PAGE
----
Part of the layout was shown at the local model railroad exhibition (Australian for RR Shows). I displayed the Vance Junction yard area, with a "train length" turntable at each end for staging. The layout ran for eight hours a day, for three days for the public and was judged by other modellers during that time. The layout won three awards.

  • Best model of a railroad.
  • Best model railroad scenery.
  • Best presented stand / exhibit.

Photo of me with some of the awards in front of the layout. (54K)

During the show, Ian Chadwick (one of the guys who helped run the layout over the three days), took some very fine photos. Here they are.

#41 Departing Vance Junction (75K)
#41 at the Coal Drops (71K)
Overall shot of the scenery (83K)
#461 pulling into Vance Junction (76K)

My Current Sn3 Model Railroad


My new Sn3 layout will be a model of the Dolores area in the Sn3 (hopefully fairly accurate), with a freelanced timber line representing the Montezuma Lumber Company. All of this will be set in the "turn of the century" period so I can run those small locomotives with balloon stacks.

In order to test out some new skills for this layout (such as handlaying track) I thought I'd better start with the freelanced timeber line. That way any small mistakes might not be quite so noticable.


The railroad is built in lightweight sections to allow for future moves. Most sections are 18 inches to 2 feet wide, and between 6 and 10 feet long. They are constructed from a light frame of 2"x1" pine, covered with 4 inches of styrene foam. The sub-roadbed is 1/8" MDF which is laminated to the top of the foam using liquid nails. The backdrop and overhead valence is supported by a frame of 1 inch square aluminium tube.

Scenery is made using more layers of styrene which is then carved to shape. Rock castings and a thin layer of plaster is then put over the styrene to give texture and a surface to stain. Clay type kitty litter is embeded in the wet plaster to represent the broken up rocks found in Colorado. The top layer is the fairly standard Woodland scenics ground foam, polyfibre and plain old dirt (etc).

Locomotives and Rolling Stock

At the moment I have only two locomotives. Both of which are made from the excellent Railmaster kits. These kits consist of an etched brass frame, peweter body components and lost wax details. They are powered by sagami can motors and use a NWSL gearbox.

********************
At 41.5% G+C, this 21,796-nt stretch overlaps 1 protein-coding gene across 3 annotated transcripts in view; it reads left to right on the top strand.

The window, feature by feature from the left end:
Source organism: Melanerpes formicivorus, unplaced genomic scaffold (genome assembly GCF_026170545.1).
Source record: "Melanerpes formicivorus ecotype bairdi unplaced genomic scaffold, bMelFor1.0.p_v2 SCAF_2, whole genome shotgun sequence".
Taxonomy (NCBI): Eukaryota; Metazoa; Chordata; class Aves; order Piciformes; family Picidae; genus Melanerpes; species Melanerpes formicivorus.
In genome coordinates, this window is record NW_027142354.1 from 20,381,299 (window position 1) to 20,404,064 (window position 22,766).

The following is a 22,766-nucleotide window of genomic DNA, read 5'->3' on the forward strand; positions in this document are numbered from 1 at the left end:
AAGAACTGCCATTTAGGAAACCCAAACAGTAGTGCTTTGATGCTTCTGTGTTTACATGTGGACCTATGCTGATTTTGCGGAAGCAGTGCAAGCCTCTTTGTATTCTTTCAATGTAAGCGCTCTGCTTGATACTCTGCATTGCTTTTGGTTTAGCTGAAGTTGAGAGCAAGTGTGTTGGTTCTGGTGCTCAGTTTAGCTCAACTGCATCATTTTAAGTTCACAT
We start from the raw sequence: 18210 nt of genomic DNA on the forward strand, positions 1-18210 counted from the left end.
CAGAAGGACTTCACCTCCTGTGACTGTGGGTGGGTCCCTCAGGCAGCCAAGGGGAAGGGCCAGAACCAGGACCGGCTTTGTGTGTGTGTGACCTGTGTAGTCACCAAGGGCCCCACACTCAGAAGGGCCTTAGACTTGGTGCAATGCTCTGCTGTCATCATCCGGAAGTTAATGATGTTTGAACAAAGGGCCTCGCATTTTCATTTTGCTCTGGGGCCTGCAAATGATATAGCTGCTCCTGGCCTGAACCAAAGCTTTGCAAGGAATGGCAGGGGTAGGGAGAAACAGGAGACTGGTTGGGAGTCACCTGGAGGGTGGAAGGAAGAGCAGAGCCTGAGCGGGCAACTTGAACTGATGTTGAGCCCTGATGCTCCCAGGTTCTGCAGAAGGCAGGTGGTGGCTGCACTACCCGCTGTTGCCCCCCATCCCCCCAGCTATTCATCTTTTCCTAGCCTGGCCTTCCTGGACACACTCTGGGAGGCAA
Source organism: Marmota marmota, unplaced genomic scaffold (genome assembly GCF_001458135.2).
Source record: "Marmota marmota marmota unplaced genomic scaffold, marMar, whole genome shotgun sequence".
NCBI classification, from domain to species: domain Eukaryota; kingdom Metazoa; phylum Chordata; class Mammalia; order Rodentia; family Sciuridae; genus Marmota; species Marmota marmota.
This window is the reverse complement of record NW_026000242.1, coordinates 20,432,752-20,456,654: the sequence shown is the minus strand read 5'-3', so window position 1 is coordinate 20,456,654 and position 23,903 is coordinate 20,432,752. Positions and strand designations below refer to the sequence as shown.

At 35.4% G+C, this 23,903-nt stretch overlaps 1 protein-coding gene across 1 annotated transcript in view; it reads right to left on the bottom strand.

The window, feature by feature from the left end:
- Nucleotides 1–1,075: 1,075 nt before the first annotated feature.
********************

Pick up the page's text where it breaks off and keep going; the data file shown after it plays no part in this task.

Locomotive #15 is a C-16 class locomtive constructed to represent an early baldwin locomotive. #42 is a modern C-17 class locomotive which has been painted with a green boler jacket. Not in period, but I just like it.

Most of the rolling stock has been constructed using PBL plastic kits. These kits are excellent value for money as they are some of the most detailed plastic kits that I have built. They all include tcompensated trucks, kaydee couplers and the decals. All the modeller needs to provide is some basic tools and paint. As an example of the level of detail included in these models, the 3000 series boxcar even includes the timber bracing on the inside of the car.

Control and Operation

My layout is still controlled using the Digitrax brand of command control system. This system is DCC compliant and provides excellent operation and features for a very affordable price.

The locomotives are fitted with Soundraxx onboard DCC sound systems. After running a layout with DCC sound (which was one of the reasons I moved to Sn3 in the first place), I don't think I could ever go back to a "quiet" black based system.

Some pictures (at long last)

Looking down the tracks at Camp 8 (69K)
#42 through a stand of young aspens (79K)
#15 in front of the MOW shed at Camp 8 (70K)
#42 arriving at Crowley Tank (75K)
Looking down the tracks at Crowley Tank (75K)
#15 approaching the tank for water (80K)

Other Model Railroads

Hopefully I can convince some of the other R.G.S modellers on the 'Net to let me have some pictures from their layouts. When I do I will place the images here.

The Pictures

Charlie Brown
"San Juan Southern" layout plan
Freight train
Ridgway Yard

Dave Conrad
HOn3 diorama

Joe Fuss
#40 in Sn3

Steve Harris
Butterfly trestle mill
A view of Lightner Creek
Arriving at West Durango

Steve Zonay
Layout under construction
Double deck benchwork
Planning the butterfly trestle
Some finished trestle work

There are bound to be a few other R.G.S modellers on the 'Net who'd like to see some of their work "published". If that's you then send me an image. If you just have a photo, that's fine, I can always get it scanned. Just drop me a line and I'll let you know my snail-mail address.